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Why crested penguins lay mismatched eggs

Extreme penguin egg favoritism could be quirk of migration

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11:00am, December 8, 2016
macaroni penguins

MISMATCHED OFFSPRING When macaroni penguins convene at a breeding site (shown), females lay some of the most size-mismatched eggs known among birds.

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In crested penguin families, moms heavily favor offspring No. 2 from the start, and a new analysis proposes why. The six or seven species of crested (Eudyptes) penguins practice the most extreme egg favoritism known among birds, says Glenn Crossin of Dalhousie University in Halifax, Canada.

Females that lay two eggs produce a runty first egg weighing 18 to 57 percent less than the second, with some of the greatest mismatches among erect-crested and macaroni penguins. Some Eudyptes species don’t even incubate the first egg; royal penguins occasionally push it out of the nest entirely.

Biologists have proposed benefits for the unusual behavior: A sacrificial first egg might mark a claim to a nesting spot or improve chances of one chick surviving predators. But those ideas haven’t held up, Crossin says. He and Tony Williams of Simon Fraser University in Burnaby, Canada, propose in the Oct. 12 Proceedings of the Royal Society B that egg favoritism is just a downside of an open-water, migratory lifestyletwo penguin eggs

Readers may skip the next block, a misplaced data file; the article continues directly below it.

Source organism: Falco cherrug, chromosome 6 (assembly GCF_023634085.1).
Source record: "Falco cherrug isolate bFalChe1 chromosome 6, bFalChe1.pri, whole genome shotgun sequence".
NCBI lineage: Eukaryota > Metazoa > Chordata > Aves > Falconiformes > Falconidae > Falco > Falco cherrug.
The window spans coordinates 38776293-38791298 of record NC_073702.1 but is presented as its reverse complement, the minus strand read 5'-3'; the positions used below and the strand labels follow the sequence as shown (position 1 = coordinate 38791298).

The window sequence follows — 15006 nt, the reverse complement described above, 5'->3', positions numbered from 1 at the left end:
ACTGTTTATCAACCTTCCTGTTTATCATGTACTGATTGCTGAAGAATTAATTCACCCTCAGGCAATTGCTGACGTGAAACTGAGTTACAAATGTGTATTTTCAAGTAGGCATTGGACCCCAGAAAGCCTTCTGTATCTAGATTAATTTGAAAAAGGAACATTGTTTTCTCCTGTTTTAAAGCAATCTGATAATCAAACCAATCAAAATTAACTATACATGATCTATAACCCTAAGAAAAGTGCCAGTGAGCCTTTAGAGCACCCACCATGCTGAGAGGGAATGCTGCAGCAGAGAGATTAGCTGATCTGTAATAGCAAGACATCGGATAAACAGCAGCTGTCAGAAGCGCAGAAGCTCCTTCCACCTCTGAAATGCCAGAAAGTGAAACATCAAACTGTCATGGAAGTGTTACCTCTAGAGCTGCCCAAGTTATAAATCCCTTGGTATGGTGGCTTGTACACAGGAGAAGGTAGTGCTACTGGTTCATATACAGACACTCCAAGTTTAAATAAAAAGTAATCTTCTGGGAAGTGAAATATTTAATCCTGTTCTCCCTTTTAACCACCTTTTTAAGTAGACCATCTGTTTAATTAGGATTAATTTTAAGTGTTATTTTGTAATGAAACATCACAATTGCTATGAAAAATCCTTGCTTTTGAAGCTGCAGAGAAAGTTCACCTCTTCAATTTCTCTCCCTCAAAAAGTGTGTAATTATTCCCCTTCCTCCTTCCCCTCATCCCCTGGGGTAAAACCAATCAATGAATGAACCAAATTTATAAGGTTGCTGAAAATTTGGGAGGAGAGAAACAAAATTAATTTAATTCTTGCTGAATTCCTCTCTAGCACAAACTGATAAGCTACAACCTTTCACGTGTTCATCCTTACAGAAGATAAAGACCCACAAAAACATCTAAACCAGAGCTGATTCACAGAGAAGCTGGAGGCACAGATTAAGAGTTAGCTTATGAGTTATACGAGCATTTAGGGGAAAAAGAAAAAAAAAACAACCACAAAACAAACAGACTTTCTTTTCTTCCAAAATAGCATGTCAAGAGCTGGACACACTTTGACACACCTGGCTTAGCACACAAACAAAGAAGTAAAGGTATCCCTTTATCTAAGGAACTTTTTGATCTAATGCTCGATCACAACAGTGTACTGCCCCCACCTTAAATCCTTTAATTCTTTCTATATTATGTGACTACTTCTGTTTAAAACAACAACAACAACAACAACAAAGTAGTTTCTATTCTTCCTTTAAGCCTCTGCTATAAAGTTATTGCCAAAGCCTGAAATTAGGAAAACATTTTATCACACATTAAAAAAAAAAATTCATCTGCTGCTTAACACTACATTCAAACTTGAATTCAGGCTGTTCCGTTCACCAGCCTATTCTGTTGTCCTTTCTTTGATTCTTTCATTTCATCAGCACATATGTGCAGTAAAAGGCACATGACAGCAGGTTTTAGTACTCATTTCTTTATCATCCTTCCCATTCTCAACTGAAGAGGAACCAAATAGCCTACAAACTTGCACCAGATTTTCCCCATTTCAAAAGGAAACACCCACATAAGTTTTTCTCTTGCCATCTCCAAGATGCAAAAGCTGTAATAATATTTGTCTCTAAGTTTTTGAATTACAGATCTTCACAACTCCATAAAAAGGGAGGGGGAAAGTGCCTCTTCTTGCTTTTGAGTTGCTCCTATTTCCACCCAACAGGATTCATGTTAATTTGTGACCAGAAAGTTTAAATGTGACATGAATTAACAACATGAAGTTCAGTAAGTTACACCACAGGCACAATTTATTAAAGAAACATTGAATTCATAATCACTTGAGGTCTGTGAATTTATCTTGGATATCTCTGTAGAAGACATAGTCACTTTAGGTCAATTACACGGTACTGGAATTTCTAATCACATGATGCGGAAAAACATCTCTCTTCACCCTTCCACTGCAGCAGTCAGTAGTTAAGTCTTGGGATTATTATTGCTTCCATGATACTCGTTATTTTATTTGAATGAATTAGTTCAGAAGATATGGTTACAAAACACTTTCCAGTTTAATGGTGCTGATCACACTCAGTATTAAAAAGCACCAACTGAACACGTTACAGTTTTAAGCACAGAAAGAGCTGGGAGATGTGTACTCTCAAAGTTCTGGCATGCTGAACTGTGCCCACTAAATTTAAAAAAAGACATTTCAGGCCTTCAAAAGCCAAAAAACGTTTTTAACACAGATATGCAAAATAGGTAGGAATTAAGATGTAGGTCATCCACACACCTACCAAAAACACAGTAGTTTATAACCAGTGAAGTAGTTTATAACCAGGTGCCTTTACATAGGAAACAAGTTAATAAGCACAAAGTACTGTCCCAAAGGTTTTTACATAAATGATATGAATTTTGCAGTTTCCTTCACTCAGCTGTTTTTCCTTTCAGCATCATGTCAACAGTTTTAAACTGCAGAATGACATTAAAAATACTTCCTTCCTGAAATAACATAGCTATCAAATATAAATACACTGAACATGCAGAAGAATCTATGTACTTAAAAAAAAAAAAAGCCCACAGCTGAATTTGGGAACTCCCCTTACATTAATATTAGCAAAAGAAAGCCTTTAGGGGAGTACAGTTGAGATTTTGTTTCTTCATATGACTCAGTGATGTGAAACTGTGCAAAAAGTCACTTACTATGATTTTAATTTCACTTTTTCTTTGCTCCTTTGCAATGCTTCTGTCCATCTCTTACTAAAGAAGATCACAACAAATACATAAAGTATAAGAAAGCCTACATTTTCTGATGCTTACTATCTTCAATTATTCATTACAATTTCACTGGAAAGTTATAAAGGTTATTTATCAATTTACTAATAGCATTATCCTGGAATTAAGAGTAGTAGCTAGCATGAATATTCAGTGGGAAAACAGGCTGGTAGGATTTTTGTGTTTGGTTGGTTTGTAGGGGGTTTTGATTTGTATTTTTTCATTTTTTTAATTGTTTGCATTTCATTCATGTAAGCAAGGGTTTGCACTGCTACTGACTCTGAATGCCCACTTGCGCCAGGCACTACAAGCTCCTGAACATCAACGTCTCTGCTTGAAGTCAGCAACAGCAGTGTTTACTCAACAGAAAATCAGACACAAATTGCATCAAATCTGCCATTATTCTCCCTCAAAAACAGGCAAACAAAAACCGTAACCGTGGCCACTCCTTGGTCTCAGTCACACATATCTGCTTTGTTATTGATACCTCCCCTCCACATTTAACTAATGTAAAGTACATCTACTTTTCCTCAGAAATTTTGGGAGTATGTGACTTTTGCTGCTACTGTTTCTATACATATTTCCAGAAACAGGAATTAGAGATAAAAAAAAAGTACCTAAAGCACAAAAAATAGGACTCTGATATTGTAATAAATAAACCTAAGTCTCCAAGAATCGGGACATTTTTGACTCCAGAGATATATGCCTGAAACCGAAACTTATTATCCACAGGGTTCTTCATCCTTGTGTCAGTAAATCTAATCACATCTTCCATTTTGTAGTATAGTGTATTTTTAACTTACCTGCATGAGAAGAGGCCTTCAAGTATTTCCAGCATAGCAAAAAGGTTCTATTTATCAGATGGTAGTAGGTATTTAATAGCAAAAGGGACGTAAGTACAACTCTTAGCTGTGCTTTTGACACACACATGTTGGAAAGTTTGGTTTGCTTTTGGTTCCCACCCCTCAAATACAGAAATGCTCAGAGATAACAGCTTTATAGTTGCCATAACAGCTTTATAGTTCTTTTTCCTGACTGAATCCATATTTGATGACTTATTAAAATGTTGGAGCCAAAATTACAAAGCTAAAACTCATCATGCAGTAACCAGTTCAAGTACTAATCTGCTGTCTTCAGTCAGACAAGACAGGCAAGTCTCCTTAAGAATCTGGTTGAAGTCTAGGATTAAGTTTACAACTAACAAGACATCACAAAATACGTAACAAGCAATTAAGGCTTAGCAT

Among the 16 penguin species that lay two eggs, only the Eudyptes species evolved what’s called a pelagic life, spending their nonbreeding season mostly at sea and migrating, in some cases considerable distances, to breeding sites.

Female crested penguins tend to lay their first eggs soon after arriving at a breeding site, meaning that the egg must have started its roughly 16-day development while mom was migrating. The biology of long swims, now encoded genetically, interferes with producing a full-sized egg. A puny first egg might just be a sign that mom is trying to do two things at once, Crossin says. 

Citations

G. T. Crossin et al. Migratory life histories explain the extreme egg-size dimorphism of Eudyptes penguins. Proceedings of the Royal Society B. Vol. 283, October 12, 2016, p. 1413.

Further Reading

H. Thompson. Chubby king penguins wobble when they waddle. Science News Online. February 17, 2016.

A. Grant. Aircraft industry could take tips from penguins. Science News. Vol. 189, January 9, 2016. p. 5.

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